On the other hand, perhaps you mean, if I not only *play* optimally but also *bet* optimally across some specified bet spread, over a specified number of shoes dealt to particular penetration, etc., then this is even harder to answer, since “optimal betting” has a lot of wiggle-room for particular assumptions (are bets constrained to be integral multiples of a base amount, etc.).

]]>Is there a way to calculate the average bet (for optimal play) based on all the information that is available in your code? ]]>

Each person’s claim has two components, a “care” mask (like “don’t care” in a Karnaugh map) to track which people they’re making claims about. The other component is a bit array of “in” and “out” indicators. A candidate solution is just a bit array of “in” and “out,” and to check it we just test it against everyone’s bit array, masking out the don’t cares and inverting the guilty.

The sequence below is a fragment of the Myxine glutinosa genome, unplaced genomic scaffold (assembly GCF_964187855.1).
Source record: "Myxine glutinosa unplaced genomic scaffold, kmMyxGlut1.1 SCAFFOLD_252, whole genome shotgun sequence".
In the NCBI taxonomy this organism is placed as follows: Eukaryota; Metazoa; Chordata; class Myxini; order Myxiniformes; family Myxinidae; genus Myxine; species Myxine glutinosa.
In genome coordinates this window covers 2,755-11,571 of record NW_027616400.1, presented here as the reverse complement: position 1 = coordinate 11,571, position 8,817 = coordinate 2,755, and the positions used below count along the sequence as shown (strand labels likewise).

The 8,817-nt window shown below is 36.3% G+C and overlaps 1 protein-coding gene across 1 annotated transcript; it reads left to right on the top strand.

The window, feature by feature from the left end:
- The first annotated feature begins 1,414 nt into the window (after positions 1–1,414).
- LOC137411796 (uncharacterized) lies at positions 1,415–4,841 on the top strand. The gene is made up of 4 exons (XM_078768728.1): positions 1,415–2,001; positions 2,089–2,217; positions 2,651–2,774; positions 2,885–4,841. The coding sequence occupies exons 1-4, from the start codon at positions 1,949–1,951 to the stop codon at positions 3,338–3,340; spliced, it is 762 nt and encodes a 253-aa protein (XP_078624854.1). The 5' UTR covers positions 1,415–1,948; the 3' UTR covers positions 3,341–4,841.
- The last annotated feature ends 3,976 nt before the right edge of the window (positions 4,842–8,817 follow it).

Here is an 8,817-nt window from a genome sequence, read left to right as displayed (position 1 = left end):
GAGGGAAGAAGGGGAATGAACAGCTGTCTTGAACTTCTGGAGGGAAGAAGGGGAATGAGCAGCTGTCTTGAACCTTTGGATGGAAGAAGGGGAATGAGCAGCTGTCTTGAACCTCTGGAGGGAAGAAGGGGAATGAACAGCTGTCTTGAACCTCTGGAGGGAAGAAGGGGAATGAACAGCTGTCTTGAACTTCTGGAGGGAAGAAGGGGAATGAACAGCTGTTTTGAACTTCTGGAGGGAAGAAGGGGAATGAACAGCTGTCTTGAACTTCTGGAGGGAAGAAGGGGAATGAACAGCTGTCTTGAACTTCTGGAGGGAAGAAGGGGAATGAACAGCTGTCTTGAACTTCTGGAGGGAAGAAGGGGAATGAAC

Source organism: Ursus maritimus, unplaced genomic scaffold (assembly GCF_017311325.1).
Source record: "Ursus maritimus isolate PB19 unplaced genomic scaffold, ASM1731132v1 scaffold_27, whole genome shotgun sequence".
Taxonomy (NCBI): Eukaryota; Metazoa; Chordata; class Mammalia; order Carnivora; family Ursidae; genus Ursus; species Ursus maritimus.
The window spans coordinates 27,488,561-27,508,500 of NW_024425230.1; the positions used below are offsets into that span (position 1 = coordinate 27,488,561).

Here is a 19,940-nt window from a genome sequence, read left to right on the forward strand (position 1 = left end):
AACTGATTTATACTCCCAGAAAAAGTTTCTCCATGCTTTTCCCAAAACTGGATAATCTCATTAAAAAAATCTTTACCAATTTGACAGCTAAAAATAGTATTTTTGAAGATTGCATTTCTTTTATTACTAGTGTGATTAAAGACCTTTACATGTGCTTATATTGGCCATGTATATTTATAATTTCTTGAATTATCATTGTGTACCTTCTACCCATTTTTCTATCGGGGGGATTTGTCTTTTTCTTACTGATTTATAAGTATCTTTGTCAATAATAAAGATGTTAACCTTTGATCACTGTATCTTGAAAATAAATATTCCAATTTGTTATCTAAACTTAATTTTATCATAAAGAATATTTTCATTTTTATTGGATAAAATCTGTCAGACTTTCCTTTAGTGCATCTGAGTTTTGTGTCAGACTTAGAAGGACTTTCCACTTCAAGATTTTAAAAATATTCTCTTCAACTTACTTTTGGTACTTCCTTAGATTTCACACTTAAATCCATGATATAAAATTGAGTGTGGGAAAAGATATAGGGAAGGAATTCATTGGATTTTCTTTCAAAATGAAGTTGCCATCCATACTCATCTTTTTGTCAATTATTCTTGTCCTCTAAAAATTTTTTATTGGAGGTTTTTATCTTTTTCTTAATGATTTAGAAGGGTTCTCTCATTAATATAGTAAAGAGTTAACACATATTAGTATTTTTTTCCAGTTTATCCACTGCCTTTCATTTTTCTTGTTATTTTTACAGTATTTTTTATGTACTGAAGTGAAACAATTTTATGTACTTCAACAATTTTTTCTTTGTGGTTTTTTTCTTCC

The third rule in your example is tricky since it has a dependency. To represent this, there’s still one “care” mask, but there are three possible bit arrays to check. If Ray is innocent, at least one of these should match (OR). If Ray is guilty, none of them should match (e.g. De Morgan’s law).

To generate a puzzle from here, I’d probably just do the dumb thing: generate random claim sets and use this solver to check for each of the constraints you listed.

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